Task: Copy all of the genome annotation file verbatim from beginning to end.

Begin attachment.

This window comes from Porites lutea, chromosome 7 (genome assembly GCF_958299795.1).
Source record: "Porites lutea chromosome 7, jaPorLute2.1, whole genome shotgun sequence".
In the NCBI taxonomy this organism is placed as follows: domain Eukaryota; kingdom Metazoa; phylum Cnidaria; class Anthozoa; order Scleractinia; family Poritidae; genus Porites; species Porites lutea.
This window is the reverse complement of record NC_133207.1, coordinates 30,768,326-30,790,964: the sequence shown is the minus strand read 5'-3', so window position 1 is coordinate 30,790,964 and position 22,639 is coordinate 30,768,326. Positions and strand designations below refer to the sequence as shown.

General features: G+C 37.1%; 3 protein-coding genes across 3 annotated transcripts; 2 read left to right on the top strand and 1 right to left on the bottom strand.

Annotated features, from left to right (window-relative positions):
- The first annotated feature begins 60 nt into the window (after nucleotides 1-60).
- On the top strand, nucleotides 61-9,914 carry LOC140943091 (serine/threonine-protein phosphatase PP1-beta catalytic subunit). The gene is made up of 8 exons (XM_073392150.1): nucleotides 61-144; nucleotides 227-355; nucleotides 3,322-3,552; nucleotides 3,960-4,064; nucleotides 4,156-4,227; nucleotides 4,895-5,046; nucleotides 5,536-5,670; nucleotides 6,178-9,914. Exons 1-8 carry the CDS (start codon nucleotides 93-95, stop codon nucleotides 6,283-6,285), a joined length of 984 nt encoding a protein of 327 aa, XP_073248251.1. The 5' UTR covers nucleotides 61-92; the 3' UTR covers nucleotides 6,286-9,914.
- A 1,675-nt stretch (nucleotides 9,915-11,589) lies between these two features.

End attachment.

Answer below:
This window comes from Porites lutea, chromosome 7 (genome assembly GCF_958299795.1).
Source record: "Porites lutea chromosome 7, jaPorLute2.1, whole genome shotgun sequence".
In the NCBI taxonomy this organism is placed as follows: domain Eukaryota; kingdom Metazoa; phylum Cnidaria; class Anthozoa; order Scleractinia; family Poritidae; genus Porites; species Porites lutea.
This window is the reverse complement of record NC_133207.1, coordinates 30,768,326-30,790,964: the sequence shown is the minus strand read 5'-3', so window position 1 is coordinate 30,790,964 and position 22,639 is coordinate 30,768,326. Positions and strand designations below refer to the sequence as shown.

General features: G+C 37.1%; 3 protein-coding genes across 3 annotated transcripts; 2 read left to right on the top strand and 1 right to left on the bottom strand.

Annotated features, from left to right (window-relative positions):
- The first annotated feature begins 60 nt into the window (after nucleotides 1-60).
- On the top strand, nucleotides 61-9,914 carry LOC140943091 (serine/threonine-protein phosphatase PP1-beta catalytic subunit). The gene is made up of 8 exons (XM_073392150.1): nucleotides 61-144; nucleotides 227-355; nucleotides 3,322-3,552; nucleotides 3,960-4,064; nucleotides 4,156-4,227; nucleotides 4,895-5,046; nucleotides 5,536-5,670; nucleotides 6,178-9,914. Exons 1-8 carry the CDS (start codon nucleotides 93-95, stop codon nucleotides 6,283-6,285), a joined length of 984 nt encoding a protein of 327 aa, XP_073248251.1. The 5' UTR covers nucleotides 61-92; the 3' UTR covers nucleotides 6,286-9,914.
- A 1,675-nt stretch (nucleotides 9,915-11,589) lies between these two features.